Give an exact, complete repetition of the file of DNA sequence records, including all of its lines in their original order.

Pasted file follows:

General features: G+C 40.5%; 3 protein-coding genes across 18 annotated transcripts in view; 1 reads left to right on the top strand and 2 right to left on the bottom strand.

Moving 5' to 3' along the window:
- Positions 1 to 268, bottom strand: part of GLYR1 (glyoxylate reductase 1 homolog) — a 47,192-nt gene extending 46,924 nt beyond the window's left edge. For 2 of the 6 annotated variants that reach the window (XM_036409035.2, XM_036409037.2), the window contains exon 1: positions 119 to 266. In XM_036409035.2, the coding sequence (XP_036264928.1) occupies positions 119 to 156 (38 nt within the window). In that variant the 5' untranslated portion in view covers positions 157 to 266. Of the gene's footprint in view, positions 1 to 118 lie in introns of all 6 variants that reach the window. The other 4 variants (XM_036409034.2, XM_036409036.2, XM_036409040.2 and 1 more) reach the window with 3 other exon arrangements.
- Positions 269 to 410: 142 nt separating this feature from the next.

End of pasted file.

General features: G+C 40.5%; 3 protein-coding genes across 18 annotated transcripts in view; 1 reads left to right on the top strand and 2 right to left on the bottom strand.

Moving 5' to 3' along the window:
- Positions 1 to 268, bottom strand: part of GLYR1 (glyoxylate reductase 1 homolog) — a 47,192-nt gene extending 46,924 nt beyond the window's left edge. For 2 of the 6 annotated variants that reach the window (XM_036409035.2, XM_036409037.2), the window contains exon 1: positions 119 to 266. In XM_036409035.2, the coding sequence (XP_036264928.1) occupies positions 119 to 156 (38 nt within the window). In that variant the 5' untranslated portion in view covers positions 157 to 266. Of the gene's footprint in view, positions 1 to 118 lie in introns of all 6 variants that reach the window. The other 4 variants (XM_036409034.2, XM_036409036.2, XM_036409040.2 and 1 more) reach the window with 3 other exon arrangements.
- Positions 269 to 410: 142 nt separating this feature from the next.